The Left Hand of Darkness
by Ursula K. Le Guin
Handdara and Yomeshta Religions
Symbolism, Imagery, Allegory
There are two major religions on Gethen. Karhide has Handdara while Orogreyn has Yomeshta. Each roughly corresponds to a major Earth religion.
A Wise Man Once Said
Handdara represents a Tao or Zen type religion. It takes much of its inspiration from Lao Tzu's Tao Te Ching. Here are some examples of what we're talking about:
From the Tao:
When you wish to contract something,
you must momentarily expand it;
When you wish to weaken something,
You must momentarily strengthen it. (80.1)
And here's Estraven:
To be sure, if you turn your back on Mishnory and walk away from it, you are still on the Mishnory road. To oppose vulgarity is inevitably to be vulgar. You must go somewhere else. (11.19)
Once more from the Tao:
The bright Way seems dim.
The forward Way seems backward.
The level Way seems bumpy.
Superior integrity seems like a valley. (3.2)
And Estraven brining it home:
Light is the left hand of darkness
And darkness the right hand of light.
Two are one, life and death, lying
Together like lovers in kemmer. (16.44)
Taoism is the Chinese philosophy that gave us the yin yang, and similarly, Handarra places its focus on the balance and unity of opposites. Instead of seeing light as good and darkness as evil, Handarra sees both as part of a necessary balance.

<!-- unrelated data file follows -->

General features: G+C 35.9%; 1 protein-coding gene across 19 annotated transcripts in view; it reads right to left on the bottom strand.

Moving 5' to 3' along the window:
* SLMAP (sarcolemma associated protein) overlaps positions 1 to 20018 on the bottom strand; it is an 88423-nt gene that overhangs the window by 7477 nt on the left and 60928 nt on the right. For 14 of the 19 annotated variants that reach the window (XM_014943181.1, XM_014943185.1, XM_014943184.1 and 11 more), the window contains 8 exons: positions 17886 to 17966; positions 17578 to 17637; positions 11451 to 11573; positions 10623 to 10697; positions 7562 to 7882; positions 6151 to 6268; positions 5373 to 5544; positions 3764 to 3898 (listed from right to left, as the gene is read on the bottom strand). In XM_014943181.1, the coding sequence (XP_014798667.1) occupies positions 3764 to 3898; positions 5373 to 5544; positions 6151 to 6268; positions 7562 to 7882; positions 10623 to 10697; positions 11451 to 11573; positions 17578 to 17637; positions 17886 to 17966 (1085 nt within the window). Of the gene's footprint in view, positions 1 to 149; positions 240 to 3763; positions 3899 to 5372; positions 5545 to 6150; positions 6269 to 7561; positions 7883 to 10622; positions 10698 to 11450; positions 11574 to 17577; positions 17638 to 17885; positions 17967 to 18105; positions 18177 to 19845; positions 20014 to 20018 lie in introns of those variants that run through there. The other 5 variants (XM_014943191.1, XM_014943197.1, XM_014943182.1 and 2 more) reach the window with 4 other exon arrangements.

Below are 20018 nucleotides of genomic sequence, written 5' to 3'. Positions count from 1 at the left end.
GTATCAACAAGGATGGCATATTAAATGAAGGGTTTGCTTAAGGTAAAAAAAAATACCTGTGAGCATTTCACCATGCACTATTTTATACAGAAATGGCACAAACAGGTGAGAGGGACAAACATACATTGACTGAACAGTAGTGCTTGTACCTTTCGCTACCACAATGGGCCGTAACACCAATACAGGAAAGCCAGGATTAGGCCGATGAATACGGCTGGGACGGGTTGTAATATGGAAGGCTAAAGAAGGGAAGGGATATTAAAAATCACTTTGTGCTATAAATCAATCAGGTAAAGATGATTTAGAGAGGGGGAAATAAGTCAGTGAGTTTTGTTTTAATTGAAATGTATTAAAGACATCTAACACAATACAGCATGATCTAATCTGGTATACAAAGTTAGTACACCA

Other opposites that Handarra considers important to keep in balance are unlearning in order to learn (5.90), inaction as the best possible action (5.113), and seeking knowledge by not seeking answers (5.107).
And while our heads are still hurting with all these opposites, you can check out more in our Shadows and Androgyny entries in "Symbols, Imagery, Allegory" section. Go on, it'll be fun.
Give Us That Old Time Religion
The Yomeshta more closely follows Western religions, particularly the Judeo-Christian tradition. It originates with an all-knowing prophet named Meshe. He preaches against darkness, drawing his knowledge from the light instead.
The Yomeshta consider the Handarra, "those that call upon the darkness," wrong, for "there is neither darkness nor death, for all things are, in the light of the Moment" (12.12-13). That tone will sound pretty familiar to anyone who has ever been to Vacation Bible School.
Keeping with the idea of unity from opposites, both the Yomeshta and the Handarra religions come from similar origins and are trying to solve similar problems. Meshe was a Handarra foreteller before he was asked to answer the question, "What is the meaning of life?" (5.44). And each religion is trying to contemplate the nature of shadow and light in relation to knowledge.
Perhaps a small commentary on the religions of our own world, hmm?